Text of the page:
ADHD and Mental Health

ADHD is one of the most common neurodevelopmental disorders. The disorder, typically diagnosed in childhood, affects millions of children in the United States.

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According to the Centers for Disease Control, the number of children ages 3 to 17 years old who have ever been diagnosed with ADHD is about 6 million, or 9.8%, according to data collected from 2016 to 2019.

With that in mind, many parents may also see their child’s ADHD alongside other mental health conditions typical for kids and teens—such as depression and anxiety. Data for the same period showed about 5.8 million children were diagnosed with anxiety and 2.7 million children were diagnosed with depression, the CDC reports.

With mental health a key concern for developing kids and teens, Isbell Oliva-Garcia, a licensed mental health counselor for Grow Therapy, explains what children with ADHD can expect, and some ways in which various mental health symptoms may present differently with ADHD.

Responses below were edited for style and clarity.

In relation to children, how might ADHD interact with other mental health concerns like depression or anxiety?

When ADHD combines with anxiety or depression, it can lead to more complexities for both the child and their caregivers. It’s important to first understand each condition.

ADHD is a neurodevelopmental disorder characterized by persistent patterns of inattention, hyperactivity and impulsivity.

Anxiety can stem from difficulties in managing the demands of school, social interactions and daily life. It may also result from a fear of failure or criticism.

Depression involves a depressed mood or loss of pleasure or interest in activities for a long period of time. It can lead to symptoms of hopelessness, increased irritability, trouble concentrating or
sleeping and changes in appetite.

All three conditions can have symptoms in common, and that overlap. Comprehensive assessments are needed by healthcare providers to provide proper interventions and care for all symptoms. Many times, multimodal treatment plans and approaches are developed. Examples might include behavioral therapy along with medication management, or one-to-one talk therapy along with behavioral therapy
for conduct.

In the classroom and at home, a child can be supported with encouragement and development of proper coping skills to help support positive self-esteem. Social skills training is also important so the child can develop social skills in engaging in structured social activities to facilitate positive peer interactions.

Can Depression complicate ADHD?

First noting that each child is unique, and different interventions need to be tailored to each child, depression can complicate ADHD. ADHD and depression are two distinct mental health conditions, but they can coexist, and their symptoms may overlap with each other, which can make them difficult to diagnose.

Both ADHD and depression share symptoms such as difficulty concentrating, irritability and changes in sleep and appetite. These overlapping symptoms can make it hard to differentiate between the two conditions. The presence of depression in a child diagnosed with ADHD can bring about concerns with functioning. Depressive symptoms such as prolonged sadness, fatigue and feelings of worthlessness can add an extra dimension of impairment.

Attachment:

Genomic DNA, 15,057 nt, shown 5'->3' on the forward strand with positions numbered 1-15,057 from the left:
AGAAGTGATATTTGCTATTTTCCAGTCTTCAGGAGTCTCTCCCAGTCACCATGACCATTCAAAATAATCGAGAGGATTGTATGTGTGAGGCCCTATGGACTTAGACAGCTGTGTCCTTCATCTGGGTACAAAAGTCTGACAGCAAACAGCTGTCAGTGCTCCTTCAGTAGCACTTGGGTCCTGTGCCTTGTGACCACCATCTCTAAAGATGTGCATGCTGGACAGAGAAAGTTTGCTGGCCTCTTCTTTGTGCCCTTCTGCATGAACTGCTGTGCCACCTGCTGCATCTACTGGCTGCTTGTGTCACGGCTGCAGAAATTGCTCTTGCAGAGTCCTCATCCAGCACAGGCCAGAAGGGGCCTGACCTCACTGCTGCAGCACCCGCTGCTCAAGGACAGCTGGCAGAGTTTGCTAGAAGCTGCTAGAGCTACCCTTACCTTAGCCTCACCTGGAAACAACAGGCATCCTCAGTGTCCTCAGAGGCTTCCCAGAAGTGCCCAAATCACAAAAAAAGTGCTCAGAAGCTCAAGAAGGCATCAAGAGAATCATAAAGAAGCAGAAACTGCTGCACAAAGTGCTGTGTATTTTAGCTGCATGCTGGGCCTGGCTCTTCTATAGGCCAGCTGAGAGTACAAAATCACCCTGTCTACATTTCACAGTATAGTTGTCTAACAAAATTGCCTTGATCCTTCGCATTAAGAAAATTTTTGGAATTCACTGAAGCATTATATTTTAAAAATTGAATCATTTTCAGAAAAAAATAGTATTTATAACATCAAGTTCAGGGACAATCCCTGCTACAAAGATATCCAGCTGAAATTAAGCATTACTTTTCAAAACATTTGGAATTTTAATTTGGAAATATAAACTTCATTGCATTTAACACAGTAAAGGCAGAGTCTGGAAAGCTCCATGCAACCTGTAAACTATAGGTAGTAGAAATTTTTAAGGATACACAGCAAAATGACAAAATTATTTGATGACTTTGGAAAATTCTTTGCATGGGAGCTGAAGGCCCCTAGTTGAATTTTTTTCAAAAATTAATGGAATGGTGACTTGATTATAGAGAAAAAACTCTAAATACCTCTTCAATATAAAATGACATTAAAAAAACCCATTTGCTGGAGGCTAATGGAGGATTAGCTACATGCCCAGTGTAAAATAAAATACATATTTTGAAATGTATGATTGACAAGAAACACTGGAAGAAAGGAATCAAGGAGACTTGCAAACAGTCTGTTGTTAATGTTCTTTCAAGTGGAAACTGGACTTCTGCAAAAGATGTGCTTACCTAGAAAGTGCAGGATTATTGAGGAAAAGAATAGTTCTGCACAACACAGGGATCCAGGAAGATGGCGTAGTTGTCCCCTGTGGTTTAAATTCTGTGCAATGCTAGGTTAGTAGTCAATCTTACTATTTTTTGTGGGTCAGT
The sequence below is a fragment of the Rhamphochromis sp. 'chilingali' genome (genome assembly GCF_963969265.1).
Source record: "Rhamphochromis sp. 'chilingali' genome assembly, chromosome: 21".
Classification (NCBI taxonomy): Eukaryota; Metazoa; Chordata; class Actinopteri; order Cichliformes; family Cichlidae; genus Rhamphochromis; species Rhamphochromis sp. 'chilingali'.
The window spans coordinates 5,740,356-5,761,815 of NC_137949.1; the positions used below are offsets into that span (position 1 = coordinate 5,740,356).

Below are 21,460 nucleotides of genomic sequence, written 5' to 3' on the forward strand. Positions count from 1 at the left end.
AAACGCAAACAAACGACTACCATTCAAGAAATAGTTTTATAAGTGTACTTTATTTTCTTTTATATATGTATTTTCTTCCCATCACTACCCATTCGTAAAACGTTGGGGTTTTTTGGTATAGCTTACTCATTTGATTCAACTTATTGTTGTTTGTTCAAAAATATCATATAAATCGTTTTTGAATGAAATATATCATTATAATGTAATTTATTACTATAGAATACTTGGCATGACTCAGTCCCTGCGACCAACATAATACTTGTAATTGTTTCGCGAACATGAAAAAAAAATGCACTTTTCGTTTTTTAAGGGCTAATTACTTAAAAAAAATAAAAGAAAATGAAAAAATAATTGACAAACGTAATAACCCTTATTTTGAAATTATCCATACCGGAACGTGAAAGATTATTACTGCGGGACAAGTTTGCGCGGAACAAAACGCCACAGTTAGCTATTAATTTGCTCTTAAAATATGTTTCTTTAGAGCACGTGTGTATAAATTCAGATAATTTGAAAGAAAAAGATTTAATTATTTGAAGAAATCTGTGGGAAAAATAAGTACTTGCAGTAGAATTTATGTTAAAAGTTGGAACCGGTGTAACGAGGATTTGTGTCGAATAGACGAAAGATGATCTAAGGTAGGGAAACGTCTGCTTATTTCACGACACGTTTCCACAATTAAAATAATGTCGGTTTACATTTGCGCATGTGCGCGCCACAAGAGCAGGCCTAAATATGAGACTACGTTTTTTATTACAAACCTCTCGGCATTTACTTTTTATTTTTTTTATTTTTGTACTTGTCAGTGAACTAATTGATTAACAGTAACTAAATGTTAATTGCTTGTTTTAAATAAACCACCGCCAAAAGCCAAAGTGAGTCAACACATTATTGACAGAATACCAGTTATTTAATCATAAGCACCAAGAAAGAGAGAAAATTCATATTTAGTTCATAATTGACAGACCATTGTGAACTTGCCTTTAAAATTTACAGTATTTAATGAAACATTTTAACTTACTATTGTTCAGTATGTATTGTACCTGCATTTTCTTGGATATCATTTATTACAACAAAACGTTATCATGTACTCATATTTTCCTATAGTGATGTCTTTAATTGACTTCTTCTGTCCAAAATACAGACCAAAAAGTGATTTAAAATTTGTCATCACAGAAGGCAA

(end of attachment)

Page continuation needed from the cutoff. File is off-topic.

Further impairments can include social implications, such as isolation and withdrawal, along with risks to self-esteem due to the child internalizing negative feelings of self—specifically, if they see themselves falling short of academic or societal expectations.

What are some signs that a child who has ADHD may be struggling with their mental health?

Keeping in mind that all kids are different, and not all will show the same signs, it is important to be aware of how these symptoms might present themselves.

A child that may be struggling with their mental health might show early changes in their behavior, such as increased agitation or irritability to include mood swings.

They might show difficulty concentrating and focusing, with noticeable deterioration in their ability even beyond the typical challenges of ADHD.

Social withdrawals and isolation are also observable signs that a child might be struggling with their mental health. If a child is known to be friendly and social and starts withdrawing and not wanting to do what they once enjoyed, it’s a sign that some internal struggles are occurring.

Sleep and appetite will change as well—with changes in sleep patterns to either sleeping too much or not sleeping enough. Appetite will show changes in normal eating habits.

A child struggling with mental health may also experience unexplained aches and pains, such as headaches, stomach aches or other unexplained physical problems.

Academic decline can also be seen amid mental health concerns, with sudden declines in school performance from lack of turning in assignments to struggles with organization and time management.

Negative self-talk can be an indicator of internal and underlying emotion distress.

If you see persistent and alarming changes in a child’s behavior, it is very important to reach out for professional guidance and support.

Isbell Oliva-Garcia, an LMHC at Grow Therapy, has worked in the mental health field for nearly 20 years. Grow Therapy is an online therapy and medication management platform that also offers in-person services. It offers access to licensed therapists in Maryland and others states throughout the U.S.

About Heather M. Ross

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